With the Early Signing Period and the 2018 Pinstripe Bowl both being massive successes for the Wisconsin Badgers, let’s focus our attention on the next phase of the program: the offseason.
With winter conditioning set to begin when the players get back on campus, it is time for the players—especially freshmen—to get their first meaningful long-term work with the strength and conditioning coach Ross Kolodziej and start making gains.
However, as the seniors and redshirt junior David Edwards depart Madison, the team for next season very slowly begins to take shape. While fans were disappointed with the results in 2018, there’s always next year(!).
B5Q will go one position at a time and project the top couple of players at each position and how they could appear on the depth chart. Again, it is extremely early and there are at least two months until spring practices begin, but let’s start first on the offensive side of the ball.
Obviously, Hornibrook is the wildcard here. The three-year starter at quarterback had a tough season in 2018 and dealt with symptoms from a concussion/head injury. He began bowl prep before being ruled out of the Pinstripe Bowl. If Hornibrook is unable to go in 2019, everyone on the list moves up one spot. I’m unwilling to project Mertz anywhere but the bottom until he goes through spring ball.
1. Jonathan Taylor JR
2a. Garrett Groshek RS JR
2b. Bradrick Shaw RS SR
3. Nakia Watson RS FR
This is one of the easier positions to project, as it’s going to look nearly the same as it did this year, just substitute Shaw for Taiwan Deal. Taylor is going to get the lion’s share of the workload with Shaw relieving him in base looks, while Groshek will continue to be the third down back and primary pass protector. Watson will look to earn more carries, as he presents more of a true power element than any of the other backs currently on the roster.
1. Mason Stokke RS JR
2a. Quan Easterling (not early enrollee)
2b. Coy Wanner RS SO
2c. John Chenal SO
Stokke got some reps late in 2018 at fullback, and with Alec Ingold headed to the NFL, he’s next in line for those responsibilities. While it is certainly an endorsement of Easterling that a true fullback was given a scholarship immediately, Stokke will likely work with the first-team in spring ball. Wanner and Chenal could get a lot of special teams snaps, with the latter burning his redshirt his first year and playing in eight games.
1. Danny Davis JR
2. AJ Taylor SR
3. Kendric Pryor RS JR
4. Aron Cruickshank SO
5. Jack Dunn RS JR
6. Taj Mustapha RS FR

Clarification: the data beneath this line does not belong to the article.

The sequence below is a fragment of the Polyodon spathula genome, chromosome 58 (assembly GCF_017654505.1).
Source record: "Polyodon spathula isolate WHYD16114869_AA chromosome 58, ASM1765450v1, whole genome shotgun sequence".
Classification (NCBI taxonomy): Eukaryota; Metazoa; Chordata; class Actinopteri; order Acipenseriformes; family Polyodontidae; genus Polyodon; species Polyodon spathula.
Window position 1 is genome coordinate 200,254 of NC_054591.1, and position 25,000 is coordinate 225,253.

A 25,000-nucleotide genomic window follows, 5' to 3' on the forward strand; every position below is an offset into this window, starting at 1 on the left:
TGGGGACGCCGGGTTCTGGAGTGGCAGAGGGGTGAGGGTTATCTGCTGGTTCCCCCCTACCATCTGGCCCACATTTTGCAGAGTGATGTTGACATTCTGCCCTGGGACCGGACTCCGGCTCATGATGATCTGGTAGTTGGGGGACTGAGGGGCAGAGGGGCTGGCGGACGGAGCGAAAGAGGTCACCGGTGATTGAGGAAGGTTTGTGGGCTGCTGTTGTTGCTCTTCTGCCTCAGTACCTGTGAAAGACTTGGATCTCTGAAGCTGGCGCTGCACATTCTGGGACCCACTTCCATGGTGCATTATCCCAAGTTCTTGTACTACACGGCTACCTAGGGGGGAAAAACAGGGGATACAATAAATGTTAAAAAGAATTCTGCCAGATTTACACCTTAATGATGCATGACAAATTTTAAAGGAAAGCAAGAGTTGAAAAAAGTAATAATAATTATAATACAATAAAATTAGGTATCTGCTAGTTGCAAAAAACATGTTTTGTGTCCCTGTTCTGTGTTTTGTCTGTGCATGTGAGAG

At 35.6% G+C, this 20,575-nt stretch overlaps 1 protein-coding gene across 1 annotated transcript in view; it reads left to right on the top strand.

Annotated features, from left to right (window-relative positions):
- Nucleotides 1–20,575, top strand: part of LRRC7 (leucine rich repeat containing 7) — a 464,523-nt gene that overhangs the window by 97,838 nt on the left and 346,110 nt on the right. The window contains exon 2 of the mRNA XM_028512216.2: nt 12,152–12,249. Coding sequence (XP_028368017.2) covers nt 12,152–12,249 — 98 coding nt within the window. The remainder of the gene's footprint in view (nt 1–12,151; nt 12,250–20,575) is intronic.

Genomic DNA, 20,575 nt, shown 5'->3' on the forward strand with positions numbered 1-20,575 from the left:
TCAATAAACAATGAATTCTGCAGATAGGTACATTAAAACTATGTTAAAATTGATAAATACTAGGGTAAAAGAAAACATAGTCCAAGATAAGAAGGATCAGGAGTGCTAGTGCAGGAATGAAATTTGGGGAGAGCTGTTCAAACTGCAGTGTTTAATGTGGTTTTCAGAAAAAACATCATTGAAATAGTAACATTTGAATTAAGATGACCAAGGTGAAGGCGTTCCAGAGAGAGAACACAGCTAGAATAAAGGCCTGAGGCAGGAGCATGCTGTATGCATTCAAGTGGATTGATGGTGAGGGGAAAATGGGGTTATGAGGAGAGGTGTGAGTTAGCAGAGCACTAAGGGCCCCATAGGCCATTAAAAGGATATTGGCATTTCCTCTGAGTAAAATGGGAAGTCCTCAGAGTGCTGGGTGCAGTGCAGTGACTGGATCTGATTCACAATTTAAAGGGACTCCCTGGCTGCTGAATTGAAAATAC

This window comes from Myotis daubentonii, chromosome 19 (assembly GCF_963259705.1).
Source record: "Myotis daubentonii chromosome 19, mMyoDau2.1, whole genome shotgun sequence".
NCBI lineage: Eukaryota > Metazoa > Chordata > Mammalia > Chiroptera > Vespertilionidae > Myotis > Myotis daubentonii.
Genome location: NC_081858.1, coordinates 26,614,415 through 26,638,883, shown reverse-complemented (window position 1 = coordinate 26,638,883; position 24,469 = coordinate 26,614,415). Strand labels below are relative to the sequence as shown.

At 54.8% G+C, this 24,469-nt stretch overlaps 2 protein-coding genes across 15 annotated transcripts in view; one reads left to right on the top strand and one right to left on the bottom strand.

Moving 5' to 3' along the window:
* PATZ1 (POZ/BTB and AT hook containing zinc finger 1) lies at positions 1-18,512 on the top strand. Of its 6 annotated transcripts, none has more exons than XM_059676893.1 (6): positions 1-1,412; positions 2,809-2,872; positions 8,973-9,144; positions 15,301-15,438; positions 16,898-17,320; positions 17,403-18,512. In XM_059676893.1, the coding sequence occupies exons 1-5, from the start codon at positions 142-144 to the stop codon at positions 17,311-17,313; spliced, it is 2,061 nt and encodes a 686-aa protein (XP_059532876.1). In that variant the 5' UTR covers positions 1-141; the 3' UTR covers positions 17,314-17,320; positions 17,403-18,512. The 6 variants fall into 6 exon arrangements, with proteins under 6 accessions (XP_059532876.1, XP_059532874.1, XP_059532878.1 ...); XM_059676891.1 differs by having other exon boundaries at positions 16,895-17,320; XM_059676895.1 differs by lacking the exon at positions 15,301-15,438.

Another group that will look largely the same as 2018. As was last year, I expect a fairly large stratification between the top three and anyone else at the position as far as usage next year. Davis, Taylor and Pryor will all get NFL looks of varying degrees, so that’s not a knock on the rest of the group. Cruickshank will likely see a fairly similar role as well, more of the speed sweep stuff and other gadget type plays, but he’ll continue to improve as a receiver under position coach Ted Gilmore. Dunn is trusted a lot as a blocker, and Mustapha got some looks early in the season on special teams and even caught a touchdown from Danny Vanden Boom.
1. Jake Ferguson RS SO
2. Kyle Penniston RS SR
3. Luke Benzschawel RS JR
4. Gabe Lloyd RS JR
Ferguson is a burgeoning star for Wisconsin and is the next pro at the position. While he’ll continue to develop as a blocker, his receiving ability keeps you from taking him off the field very often. Penniston and Benzschawel will be the other often-seen tight ends like in 2018. Lloyd is almost solely a special teamer, but I’d imagine he’s the next man up in the instance they need another blocking tight end.
Left Tackle: Cole Van Lanen RS JR, Michael Furtney RS FR, Logan Brown FR
Left Guard: Jon Dietzen RS SR, David Moorman RS SR
Center: Tyler Biadasz RS JR, Kayden Lyles RS SO, Blake Smithback RS SO
Right Guard: Jason Erdmann RS SR, Josh Seltzner RS SO
Right Tackle: Logan Bruss RS SO, Tyler Beach RS SO
Obviously, the kicker here is Biadasz—a legitimate first-round prospect, if he returns he would bolster an already veteran group that has more talent and depth than would be necessary (a good problem). I don’t doubt for a second that Lyles is more talented than Erdmann, but I’d be stunned if the coaching staff does not give the fifth-year senior former walk-on a chance to win the job at right guard in spring ball and camp. Erdmann, for that matter, has ability to start at center as well. Van Lanen will return after a solid 2018, and Dietzen will be able to slide back inside where he belongs. Bruss is hyper-athletic and will be an interesting piece to watch.
With this position group, I will be interested to see how the coaches treat the tackles depending on if Hornibrook is healthy or not. In the traditional offense, the left tackle is more athletic with the right tackle being a better run blocker. With Hornibrook being left-handed, however, these positions have unofficially been flipped. I would not anticipate any changes with guys already established at positions, but for example, I would anticipate incoming freshman Logan Brown—all 6’6 and 288 pounds of him—will be placed at left tackle, while fellow incoming freshman Joe Tippman would end up at right tackle. That is something to track moving forward.